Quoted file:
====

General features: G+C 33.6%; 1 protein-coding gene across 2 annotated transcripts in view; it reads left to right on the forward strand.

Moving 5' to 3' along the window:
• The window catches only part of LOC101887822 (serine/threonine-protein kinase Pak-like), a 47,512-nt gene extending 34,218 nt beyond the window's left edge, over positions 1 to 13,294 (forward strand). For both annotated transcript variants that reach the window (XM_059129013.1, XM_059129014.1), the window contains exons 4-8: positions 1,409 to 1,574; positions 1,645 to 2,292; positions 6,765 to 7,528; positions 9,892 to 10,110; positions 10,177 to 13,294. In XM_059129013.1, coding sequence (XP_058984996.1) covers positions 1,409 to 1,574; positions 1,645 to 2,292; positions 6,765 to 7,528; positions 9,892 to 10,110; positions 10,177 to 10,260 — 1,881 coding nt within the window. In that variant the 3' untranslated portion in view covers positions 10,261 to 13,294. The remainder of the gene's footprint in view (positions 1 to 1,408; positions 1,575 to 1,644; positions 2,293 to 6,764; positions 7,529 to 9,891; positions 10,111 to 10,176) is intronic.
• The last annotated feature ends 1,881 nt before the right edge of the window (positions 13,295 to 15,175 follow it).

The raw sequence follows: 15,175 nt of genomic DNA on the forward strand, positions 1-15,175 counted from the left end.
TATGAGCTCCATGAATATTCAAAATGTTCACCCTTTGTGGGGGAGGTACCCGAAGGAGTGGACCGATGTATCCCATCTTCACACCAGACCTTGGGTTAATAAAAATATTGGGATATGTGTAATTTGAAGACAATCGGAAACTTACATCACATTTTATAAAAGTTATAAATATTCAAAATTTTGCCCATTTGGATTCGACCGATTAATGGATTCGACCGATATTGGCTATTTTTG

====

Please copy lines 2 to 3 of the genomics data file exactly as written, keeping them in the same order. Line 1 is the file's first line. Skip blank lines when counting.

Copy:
Moving 5' to 3' along the window:
• The window catches only part of LOC101887822 (serine/threonine-protein kinase Pak-like), a 47,512-nt gene extending 34,218 nt beyond the window's left edge, over positions 1 to 13,294 (forward strand). For both annotated transcript variants that reach the window (XM_059129013.1, XM_059129014.1), the window contains exons 4-8: positions 1,409 to 1,574; positions 1,645 to 2,292; positions 6,765 to 7,528; positions 9,892 to 10,110; positions 10,177 to 13,294. In XM_059129013.1, coding sequence (XP_058984996.1) covers positions 1,409 to 1,574; positions 1,645 to 2,292; positions 6,765 to 7,528; positions 9,892 to 10,110; positions 10,177 to 10,260 — 1,881 coding nt within the window. In that variant the 3' untranslated portion in view covers positions 10,261 to 13,294. The remainder of the gene's footprint in view (positions 1 to 1,408; positions 1,575 to 1,644; positions 2,293 to 6,764; positions 7,529 to 9,891; positions 10,111 to 10,176) is intronic.